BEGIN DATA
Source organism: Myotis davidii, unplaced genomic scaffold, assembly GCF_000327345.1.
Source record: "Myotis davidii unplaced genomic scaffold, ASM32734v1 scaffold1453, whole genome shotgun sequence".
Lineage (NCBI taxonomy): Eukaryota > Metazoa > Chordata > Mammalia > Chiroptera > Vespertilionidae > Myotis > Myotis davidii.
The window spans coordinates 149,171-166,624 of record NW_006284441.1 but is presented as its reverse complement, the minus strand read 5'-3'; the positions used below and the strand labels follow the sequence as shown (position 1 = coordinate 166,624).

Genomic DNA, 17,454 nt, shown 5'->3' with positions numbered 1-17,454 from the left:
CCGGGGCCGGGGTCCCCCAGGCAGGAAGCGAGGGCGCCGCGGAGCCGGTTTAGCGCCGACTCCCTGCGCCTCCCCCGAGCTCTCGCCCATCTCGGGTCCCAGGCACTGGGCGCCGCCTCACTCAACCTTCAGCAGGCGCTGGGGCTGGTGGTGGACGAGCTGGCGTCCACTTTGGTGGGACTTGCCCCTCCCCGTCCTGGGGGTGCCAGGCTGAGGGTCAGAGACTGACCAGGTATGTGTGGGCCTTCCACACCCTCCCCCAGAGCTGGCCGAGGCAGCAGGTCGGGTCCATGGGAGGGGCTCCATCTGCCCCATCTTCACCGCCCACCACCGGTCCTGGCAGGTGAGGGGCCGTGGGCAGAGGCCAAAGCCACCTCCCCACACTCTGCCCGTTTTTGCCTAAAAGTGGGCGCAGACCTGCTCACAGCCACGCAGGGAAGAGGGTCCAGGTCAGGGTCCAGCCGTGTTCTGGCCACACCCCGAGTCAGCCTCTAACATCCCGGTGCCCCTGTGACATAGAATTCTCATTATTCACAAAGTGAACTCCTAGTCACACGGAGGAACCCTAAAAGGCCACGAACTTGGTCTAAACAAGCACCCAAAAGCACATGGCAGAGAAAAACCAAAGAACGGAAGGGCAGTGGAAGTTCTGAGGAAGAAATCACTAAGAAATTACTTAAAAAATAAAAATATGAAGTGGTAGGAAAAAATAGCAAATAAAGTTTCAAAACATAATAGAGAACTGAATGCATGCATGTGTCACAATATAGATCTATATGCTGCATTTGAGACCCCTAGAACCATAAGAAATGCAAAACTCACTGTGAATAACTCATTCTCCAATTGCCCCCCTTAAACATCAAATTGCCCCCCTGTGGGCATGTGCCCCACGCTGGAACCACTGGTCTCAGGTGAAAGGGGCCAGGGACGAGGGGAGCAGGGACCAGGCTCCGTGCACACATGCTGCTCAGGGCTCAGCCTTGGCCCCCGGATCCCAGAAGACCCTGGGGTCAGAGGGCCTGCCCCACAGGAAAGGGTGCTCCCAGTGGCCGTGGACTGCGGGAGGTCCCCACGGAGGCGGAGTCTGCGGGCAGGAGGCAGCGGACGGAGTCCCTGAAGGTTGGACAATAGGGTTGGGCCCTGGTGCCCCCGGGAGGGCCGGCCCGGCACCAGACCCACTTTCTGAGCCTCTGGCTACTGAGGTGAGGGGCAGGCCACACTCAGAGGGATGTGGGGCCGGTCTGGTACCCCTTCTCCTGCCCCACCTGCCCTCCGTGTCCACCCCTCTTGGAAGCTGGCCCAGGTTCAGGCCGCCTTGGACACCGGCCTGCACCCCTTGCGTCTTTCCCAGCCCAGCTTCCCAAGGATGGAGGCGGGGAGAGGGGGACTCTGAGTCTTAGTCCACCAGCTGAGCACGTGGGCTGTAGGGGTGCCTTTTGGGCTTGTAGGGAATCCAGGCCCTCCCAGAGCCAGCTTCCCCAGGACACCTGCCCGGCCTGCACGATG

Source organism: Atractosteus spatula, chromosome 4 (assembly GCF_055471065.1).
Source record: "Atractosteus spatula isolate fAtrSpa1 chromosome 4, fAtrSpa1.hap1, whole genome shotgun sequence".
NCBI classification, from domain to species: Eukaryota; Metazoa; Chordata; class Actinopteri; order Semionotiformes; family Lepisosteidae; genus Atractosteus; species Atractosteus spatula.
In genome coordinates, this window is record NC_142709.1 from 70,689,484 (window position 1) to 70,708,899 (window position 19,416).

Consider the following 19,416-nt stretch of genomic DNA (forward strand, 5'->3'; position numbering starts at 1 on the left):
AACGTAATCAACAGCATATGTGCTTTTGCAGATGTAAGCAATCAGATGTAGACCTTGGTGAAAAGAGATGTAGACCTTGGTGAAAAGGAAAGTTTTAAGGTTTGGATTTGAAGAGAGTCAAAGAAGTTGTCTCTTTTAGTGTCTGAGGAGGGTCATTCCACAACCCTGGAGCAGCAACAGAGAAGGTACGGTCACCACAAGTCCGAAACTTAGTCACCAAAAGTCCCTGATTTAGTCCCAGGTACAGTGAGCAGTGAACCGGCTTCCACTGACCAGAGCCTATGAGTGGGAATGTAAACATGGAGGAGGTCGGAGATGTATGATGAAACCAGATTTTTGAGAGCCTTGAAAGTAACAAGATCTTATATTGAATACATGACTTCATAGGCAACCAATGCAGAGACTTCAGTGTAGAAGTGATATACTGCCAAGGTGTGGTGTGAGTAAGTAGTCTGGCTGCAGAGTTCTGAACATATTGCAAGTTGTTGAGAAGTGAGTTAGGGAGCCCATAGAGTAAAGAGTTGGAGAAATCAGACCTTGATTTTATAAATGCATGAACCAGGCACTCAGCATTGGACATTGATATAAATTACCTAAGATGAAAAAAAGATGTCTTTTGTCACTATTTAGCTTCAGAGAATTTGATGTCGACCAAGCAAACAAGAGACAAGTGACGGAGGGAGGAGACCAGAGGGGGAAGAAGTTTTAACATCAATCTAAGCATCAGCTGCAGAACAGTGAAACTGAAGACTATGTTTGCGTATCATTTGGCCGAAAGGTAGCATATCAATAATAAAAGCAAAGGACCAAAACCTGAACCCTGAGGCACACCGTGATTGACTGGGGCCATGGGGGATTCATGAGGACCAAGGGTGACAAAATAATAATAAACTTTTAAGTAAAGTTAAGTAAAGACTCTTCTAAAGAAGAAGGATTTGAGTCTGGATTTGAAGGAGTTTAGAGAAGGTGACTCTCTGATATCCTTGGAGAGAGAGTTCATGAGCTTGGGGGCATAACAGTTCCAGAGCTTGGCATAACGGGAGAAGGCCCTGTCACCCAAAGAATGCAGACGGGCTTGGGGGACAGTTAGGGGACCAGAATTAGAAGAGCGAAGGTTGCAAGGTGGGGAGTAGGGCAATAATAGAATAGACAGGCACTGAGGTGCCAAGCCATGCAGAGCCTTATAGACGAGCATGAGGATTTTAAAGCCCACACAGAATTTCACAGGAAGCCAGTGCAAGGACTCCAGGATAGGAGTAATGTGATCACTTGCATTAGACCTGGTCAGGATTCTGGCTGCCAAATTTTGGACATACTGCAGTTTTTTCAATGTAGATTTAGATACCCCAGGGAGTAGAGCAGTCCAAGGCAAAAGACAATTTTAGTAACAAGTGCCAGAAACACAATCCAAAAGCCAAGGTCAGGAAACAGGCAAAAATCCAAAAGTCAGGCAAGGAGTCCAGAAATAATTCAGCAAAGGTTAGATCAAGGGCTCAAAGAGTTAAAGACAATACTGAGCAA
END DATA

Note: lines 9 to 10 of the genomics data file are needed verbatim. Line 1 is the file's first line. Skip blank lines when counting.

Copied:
NCBI classification, from domain to species: Eukaryota; Metazoa; Chordata; class Actinopteri; order Semionotiformes; family Lepisosteidae; genus Atractosteus; species Atractosteus spatula.
In genome coordinates, this window is record NC_142709.1 from 70,689,484 (window position 1) to 70,708,899 (window position 19,416).